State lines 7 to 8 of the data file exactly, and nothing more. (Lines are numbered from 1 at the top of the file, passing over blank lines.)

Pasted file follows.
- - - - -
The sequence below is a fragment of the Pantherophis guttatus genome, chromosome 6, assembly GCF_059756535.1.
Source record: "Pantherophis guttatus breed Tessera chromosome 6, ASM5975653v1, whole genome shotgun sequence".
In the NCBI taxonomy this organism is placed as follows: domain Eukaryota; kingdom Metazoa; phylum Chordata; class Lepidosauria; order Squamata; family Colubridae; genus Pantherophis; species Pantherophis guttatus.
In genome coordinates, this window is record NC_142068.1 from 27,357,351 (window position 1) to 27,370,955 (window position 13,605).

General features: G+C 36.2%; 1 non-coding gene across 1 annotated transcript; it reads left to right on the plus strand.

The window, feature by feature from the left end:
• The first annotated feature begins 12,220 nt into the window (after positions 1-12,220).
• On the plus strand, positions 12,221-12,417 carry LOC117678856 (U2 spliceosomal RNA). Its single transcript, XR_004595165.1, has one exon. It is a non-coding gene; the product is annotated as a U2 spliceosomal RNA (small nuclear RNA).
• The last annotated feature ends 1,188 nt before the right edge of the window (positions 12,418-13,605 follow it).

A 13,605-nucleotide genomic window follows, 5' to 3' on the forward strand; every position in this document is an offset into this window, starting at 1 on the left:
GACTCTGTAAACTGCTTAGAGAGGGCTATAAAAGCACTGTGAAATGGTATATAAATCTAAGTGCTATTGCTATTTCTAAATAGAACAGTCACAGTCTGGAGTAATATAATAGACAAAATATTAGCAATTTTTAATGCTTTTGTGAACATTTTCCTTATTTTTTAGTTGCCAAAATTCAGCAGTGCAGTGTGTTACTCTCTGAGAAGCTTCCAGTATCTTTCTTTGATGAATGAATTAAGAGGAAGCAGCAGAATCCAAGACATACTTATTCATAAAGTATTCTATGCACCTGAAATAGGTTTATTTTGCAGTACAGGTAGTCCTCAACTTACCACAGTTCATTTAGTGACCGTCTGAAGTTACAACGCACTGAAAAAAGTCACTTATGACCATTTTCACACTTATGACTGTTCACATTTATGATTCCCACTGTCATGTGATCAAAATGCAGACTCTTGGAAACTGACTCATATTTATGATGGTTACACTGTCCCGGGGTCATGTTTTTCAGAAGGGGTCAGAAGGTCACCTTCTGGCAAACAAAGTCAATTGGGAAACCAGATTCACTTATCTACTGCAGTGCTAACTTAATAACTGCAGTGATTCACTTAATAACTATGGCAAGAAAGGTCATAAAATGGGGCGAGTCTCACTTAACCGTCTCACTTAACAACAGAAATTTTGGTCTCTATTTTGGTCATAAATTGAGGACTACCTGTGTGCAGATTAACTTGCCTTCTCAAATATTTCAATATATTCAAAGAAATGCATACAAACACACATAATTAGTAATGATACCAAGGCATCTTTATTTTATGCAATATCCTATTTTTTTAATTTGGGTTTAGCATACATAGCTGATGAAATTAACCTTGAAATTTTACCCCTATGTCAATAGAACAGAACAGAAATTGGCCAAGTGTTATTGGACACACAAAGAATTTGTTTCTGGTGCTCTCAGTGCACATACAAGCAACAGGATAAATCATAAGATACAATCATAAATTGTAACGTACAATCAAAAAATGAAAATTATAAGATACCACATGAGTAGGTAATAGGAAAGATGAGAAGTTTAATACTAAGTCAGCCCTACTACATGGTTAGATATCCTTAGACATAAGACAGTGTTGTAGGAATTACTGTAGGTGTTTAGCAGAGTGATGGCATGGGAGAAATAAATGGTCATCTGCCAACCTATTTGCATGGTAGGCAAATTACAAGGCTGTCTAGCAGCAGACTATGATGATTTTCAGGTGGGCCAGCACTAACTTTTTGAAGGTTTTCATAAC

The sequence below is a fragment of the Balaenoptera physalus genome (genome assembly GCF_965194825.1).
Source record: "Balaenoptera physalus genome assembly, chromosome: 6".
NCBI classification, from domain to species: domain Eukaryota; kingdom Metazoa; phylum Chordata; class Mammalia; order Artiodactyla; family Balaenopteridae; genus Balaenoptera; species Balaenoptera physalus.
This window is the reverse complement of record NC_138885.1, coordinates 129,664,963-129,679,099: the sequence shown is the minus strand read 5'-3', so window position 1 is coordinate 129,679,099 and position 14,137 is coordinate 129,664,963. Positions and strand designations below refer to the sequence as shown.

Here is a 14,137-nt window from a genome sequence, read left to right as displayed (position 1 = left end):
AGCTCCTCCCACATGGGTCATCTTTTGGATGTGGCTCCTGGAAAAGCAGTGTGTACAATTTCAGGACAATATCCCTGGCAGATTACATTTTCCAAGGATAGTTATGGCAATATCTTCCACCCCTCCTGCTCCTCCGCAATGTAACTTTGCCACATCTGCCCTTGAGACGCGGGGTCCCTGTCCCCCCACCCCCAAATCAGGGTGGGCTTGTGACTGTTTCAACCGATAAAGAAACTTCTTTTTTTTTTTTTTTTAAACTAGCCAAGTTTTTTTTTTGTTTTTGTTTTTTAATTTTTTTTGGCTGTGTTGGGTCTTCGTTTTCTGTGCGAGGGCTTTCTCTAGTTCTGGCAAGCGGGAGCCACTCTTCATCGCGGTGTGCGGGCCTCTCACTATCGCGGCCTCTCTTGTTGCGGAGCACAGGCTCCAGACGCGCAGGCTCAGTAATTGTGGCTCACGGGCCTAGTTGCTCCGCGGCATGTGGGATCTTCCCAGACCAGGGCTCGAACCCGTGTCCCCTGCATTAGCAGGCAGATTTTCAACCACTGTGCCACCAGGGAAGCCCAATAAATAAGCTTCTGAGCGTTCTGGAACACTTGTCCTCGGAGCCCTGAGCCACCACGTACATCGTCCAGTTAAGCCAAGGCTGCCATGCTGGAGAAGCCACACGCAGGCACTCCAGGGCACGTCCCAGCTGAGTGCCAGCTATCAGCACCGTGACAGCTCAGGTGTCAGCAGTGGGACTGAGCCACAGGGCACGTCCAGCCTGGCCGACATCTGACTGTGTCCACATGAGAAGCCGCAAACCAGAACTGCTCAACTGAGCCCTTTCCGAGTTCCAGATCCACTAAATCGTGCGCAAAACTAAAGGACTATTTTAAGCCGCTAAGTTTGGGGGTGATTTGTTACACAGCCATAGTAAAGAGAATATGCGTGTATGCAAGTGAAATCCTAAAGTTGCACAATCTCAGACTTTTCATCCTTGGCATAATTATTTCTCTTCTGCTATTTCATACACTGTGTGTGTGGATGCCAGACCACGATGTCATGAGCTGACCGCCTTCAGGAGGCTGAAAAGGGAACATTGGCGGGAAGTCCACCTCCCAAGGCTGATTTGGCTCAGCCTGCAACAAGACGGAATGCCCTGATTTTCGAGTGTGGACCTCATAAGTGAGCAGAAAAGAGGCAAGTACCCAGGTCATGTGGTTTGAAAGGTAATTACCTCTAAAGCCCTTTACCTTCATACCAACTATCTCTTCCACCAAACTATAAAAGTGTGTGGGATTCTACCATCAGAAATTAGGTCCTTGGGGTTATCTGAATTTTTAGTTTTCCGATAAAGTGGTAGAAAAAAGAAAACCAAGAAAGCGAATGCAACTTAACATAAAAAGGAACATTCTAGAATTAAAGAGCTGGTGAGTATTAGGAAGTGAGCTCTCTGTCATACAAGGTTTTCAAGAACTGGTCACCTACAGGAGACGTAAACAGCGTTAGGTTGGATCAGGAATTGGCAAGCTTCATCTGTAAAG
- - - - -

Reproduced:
• The first annotated feature begins 12,220 nt into the window (after positions 1-12,220).
• On the plus strand, positions 12,221-12,417 carry LOC117678856 (U2 spliceosomal RNA). Its single transcript, XR_004595165.1, has one exon. It is a non-coding gene; the product is annotated as a U2 spliceosomal RNA (small nuclear RNA).